You can handle this one any way you like.  Go ahead and feed applesauce and yogurt!  Babies love them, and they make a nice treat.  We actually delayed the introduction of spoon-required foods until Ronan was old enough to hold a spoon, and let him feed himself.  SERIOUSLY MESSY, but he was entirely self-fed by 13 months old.  It’s a bit of give and take with what you want to achieve… if you don’t want a mess, go ahead and feed your baby.  If you don’t mind cleaning up the mess, let them enjoy it a little.

“Seems like you waste a lot of food that way.”

Yeah.  You probably do waste some food this way.  But in the long run?  A hunk of avocado, a quarter of a banana, a few cheerios?  It’s not significant food waste, and it’s lost in the name of teaching your child to learn to love food, and to enjoy eating.  We’ve had very little problem with ‘table tantrums’ and food being thrown off of the high chair at later ages, so it probably balances out!

“Isn’t it messy?”

In a word?  YES.

If you have any questions, please feel free to leave them in comments!  I will address them as best I can.

Facebook Comments
  • Alena

    Did you have any problems with constipation from going from liquids to solids?

    • Sorry for the slow reply! I worked all weekend. :/

      Ronan went from no solids to eating very, very little to eating a little more so slowly that we hardly noticed a change in his poops at all. It worked out very well!

  • Ronan with the avacado: “Hey, this stuff is kind of fun.”

  • I’ve been waiting to comment on this all day, but we’ve been out and about nonstop!

    Sometimes I refer to Simone as a “picky eater,” but thanks to Baby Led Weaning (and I love calling it Baby Led Feeding instead…she certainly still nurses!), she’s generally open to trying new foods. A few days ago I gave her some frozen peas for the first time. Initially she just played with them. Smushed them on her tray, gave them to the dog, put them in her yogurt, rattled them around in her bowl. But I just gave her some more, and now she’s eating them! When she was younger we started out trying to give her baby foods, and she hated them. I think it’s comforting for her to know that we aren’t going to MAKE her eat anything.

    I’ve found BLW to be much easier than giving baby food. I worry about Simone choking less, and she enjoys eating more. Mealtimes are less of a battle. I’m still so grateful that you introduced me to the concept!

    • I adore you. 🙂

  • BloomyMommy

    Before DS was born, I thought I would make his baby food. It sounded like a nice idea and better than the processed jar food. When he was a few months old, I found out about BLW, and I knew I wanted to do it. It sounded so much easier than fighting with a spoon and sticking it all the way back in his mouth increasing his chances of aspiration. So we tried it. There was no fussing when it came to making his foods, I just fed him what he ate (that he could with his allergies). We had some gagging too, which freaked me out at first, but then I felt fine with it because he would cough and take care of it himself. It was freeing to know he would only take into his mouth what he wanted and could cough it out if he didn’t want it. I was always there just in case, but he was always fine. I did have to tell other family members though, “We don’t feed the baby, he feeds himself.” I was happy with what we were doing, but then I did start to worry he wasn’t eating enough. He slowly picked up eating, and really didn’t kick it into high gear until 14 months. Now, he eats a ton and a variety of foods. It was fine he took his time in the amount he ate because he was still nursing, and I don’t mind calling it Baby Lead Weaning. Weaning doesn’t mean were stopping breastfeeding just that he needed it less. We are only nursing a few times a day now that he eats so much. It’s bittersweet sure, but he is growing up.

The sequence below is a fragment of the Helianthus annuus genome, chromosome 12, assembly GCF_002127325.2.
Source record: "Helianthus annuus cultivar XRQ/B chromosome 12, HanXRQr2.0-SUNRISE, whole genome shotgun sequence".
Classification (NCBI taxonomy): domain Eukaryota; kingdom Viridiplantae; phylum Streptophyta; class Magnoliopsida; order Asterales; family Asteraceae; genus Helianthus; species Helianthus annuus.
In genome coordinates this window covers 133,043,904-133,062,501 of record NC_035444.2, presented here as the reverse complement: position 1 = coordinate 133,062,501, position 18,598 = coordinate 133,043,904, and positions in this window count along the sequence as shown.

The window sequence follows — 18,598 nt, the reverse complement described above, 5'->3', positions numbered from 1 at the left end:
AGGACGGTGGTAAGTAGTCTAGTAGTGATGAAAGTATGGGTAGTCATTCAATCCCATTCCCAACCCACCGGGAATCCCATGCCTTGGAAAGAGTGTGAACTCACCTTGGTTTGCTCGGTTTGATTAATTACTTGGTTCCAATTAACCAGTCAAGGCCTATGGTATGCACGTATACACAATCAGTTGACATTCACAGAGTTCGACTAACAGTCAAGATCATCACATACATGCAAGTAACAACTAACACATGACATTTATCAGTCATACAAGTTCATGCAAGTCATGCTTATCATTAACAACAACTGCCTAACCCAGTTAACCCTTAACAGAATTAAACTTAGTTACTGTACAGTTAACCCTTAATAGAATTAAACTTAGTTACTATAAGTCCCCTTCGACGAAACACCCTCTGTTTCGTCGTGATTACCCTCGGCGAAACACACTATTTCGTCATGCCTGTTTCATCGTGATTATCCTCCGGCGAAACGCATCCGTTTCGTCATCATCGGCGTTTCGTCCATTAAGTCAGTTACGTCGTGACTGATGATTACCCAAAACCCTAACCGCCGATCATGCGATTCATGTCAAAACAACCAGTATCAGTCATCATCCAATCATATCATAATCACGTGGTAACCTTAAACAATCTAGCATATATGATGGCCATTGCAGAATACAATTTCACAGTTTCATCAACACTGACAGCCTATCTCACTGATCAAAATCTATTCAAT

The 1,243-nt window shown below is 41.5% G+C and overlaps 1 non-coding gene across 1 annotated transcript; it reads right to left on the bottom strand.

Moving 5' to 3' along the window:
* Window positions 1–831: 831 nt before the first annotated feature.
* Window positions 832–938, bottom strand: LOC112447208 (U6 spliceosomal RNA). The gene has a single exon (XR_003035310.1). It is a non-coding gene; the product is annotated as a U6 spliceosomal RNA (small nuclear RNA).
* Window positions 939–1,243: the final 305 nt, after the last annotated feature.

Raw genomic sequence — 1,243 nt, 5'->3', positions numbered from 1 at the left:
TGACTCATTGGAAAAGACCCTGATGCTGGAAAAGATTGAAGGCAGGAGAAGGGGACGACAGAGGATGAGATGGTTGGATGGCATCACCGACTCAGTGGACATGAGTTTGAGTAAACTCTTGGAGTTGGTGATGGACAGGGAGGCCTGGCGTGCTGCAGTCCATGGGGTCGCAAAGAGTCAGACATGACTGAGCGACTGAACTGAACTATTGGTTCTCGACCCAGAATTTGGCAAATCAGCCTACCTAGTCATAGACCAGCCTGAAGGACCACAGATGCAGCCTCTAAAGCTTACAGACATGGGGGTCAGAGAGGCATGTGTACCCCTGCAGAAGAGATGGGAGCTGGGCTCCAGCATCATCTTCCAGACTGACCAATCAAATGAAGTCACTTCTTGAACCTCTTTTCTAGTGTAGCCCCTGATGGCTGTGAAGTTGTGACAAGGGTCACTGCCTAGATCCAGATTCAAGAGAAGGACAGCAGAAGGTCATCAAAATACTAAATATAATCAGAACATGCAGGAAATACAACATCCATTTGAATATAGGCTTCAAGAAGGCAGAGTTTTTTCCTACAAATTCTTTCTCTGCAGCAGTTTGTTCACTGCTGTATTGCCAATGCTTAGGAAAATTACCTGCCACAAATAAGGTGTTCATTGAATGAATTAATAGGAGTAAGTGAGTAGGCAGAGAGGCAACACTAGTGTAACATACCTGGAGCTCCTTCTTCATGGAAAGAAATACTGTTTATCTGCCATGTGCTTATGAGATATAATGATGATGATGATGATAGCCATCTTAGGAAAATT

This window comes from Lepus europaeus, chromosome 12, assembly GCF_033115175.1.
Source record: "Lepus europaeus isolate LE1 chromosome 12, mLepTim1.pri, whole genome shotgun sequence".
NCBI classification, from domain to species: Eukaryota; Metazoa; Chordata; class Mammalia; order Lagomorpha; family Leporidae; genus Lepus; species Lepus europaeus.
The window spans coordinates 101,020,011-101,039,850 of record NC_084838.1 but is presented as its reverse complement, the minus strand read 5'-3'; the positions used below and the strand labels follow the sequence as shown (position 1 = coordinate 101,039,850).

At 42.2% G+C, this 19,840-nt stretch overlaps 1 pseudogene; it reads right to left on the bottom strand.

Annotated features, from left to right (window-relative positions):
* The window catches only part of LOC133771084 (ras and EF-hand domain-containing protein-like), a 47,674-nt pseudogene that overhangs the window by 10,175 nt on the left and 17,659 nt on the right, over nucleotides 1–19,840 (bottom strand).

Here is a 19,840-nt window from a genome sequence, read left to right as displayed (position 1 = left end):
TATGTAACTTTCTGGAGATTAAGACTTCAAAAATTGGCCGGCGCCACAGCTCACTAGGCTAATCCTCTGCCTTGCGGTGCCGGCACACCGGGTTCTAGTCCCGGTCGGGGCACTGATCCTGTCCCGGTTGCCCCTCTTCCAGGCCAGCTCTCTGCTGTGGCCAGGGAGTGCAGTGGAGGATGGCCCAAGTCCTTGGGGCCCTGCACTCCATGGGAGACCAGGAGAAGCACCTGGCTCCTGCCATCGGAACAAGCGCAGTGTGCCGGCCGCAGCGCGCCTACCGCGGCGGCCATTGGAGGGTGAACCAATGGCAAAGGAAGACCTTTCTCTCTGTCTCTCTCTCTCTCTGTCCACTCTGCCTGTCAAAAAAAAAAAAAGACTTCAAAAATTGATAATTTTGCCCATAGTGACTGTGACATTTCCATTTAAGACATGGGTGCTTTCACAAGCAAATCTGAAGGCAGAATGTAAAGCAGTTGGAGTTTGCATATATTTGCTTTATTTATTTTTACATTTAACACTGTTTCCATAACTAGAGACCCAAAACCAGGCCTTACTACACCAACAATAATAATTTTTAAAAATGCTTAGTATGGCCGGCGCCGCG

• I’m glad it worked out so well for you! Our friends and family thought (and still probably do think) that we were insane.

      The only reason I shy away from calling it baby led weaning is because I don’t want it to scare away formula feeders! Introducing food didn’t cause Ronan to wean either… I just don’t want to exclude anyone. 😀

  • I want to do this with Carsyn. Dustyn was feed cereal at 4 months and baby food at 6 months. He is the pickiest eater ever. So I have been just giving Carsyn table food, but he can’t really feed himself yet. I think I will try it this way. At almost 3 Dustyn still can’t use utensils without making a mess. If you have any suggestions I would love to hear them. Great informative post.

    • Thanks Sarah!

      Good luck with Carsyn… I’m sure you’ll find it’s easy and quite natural. If you have any questions or want suggestions for foods/snacks, feel free to ask or email.

      I think my best advice is just to have a little trust, because the gagging can be so freaky – but don’t let it scare you away. Ronan only gagged TOTAL maybe 3 times? And it was so worth it.

      I’d love to hear how it goes when you get started! It makes GREAT camera fodder, and it’s fun to blog about 🙂